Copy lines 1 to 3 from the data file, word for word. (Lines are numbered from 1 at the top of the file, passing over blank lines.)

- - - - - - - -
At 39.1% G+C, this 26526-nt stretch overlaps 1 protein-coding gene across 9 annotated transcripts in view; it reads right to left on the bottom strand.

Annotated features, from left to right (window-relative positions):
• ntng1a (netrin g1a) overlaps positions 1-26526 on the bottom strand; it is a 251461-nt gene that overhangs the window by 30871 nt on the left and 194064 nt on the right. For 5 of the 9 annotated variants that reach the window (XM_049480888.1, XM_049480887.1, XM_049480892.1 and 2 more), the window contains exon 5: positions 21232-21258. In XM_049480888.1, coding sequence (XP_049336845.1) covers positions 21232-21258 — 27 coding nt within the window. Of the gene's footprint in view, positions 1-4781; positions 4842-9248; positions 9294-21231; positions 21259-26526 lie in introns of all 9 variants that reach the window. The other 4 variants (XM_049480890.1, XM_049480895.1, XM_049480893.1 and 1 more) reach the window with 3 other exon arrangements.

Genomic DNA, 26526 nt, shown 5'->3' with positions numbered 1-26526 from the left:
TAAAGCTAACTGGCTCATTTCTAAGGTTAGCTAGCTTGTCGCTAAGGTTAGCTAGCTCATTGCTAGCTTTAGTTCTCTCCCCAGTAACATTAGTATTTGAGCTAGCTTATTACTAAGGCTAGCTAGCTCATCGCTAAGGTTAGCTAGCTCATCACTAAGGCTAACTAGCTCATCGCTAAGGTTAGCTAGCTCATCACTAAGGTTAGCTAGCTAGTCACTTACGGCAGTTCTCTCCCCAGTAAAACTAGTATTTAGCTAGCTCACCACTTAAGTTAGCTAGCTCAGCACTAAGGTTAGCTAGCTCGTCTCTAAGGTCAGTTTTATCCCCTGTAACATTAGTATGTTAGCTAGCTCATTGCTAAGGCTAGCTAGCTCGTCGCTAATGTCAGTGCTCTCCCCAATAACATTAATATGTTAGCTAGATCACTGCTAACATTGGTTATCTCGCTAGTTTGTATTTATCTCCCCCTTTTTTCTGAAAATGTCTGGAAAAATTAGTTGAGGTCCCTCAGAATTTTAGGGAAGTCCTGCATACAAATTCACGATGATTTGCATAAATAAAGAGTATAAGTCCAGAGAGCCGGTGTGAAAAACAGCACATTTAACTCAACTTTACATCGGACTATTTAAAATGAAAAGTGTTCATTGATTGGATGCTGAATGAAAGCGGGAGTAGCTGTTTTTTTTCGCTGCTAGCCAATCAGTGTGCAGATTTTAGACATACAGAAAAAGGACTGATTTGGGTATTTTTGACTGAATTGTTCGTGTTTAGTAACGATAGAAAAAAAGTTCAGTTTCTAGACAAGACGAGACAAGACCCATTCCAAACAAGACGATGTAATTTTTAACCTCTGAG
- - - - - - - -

At 39.1% G+C, this 26526-nt stretch overlaps 1 protein-coding gene across 9 annotated transcripts in view; it reads right to left on the bottom strand.

Annotated features, from left to right (window-relative positions):
• ntng1a (netrin g1a) overlaps positions 1-26526 on the bottom strand; it is a 251461-nt gene that overhangs the window by 30871 nt on the left and 194064 nt on the right. For 5 of the 9 annotated variants that reach the window (XM_049480888.1, XM_049480887.1, XM_049480892.1 and 2 more), the window contains exon 5: positions 21232-21258. In XM_049480888.1, coding sequence (XP_049336845.1) covers positions 21232-21258 — 27 coding nt within the window. Of the gene's footprint in view, positions 1-4781; positions 4842-9248; positions 9294-21231; positions 21259-26526 lie in introns of all 9 variants that reach the window. The other 4 variants (XM_049480890.1, XM_049480895.1, XM_049480893.1 and 1 more) reach the window with 3 other exon arrangements.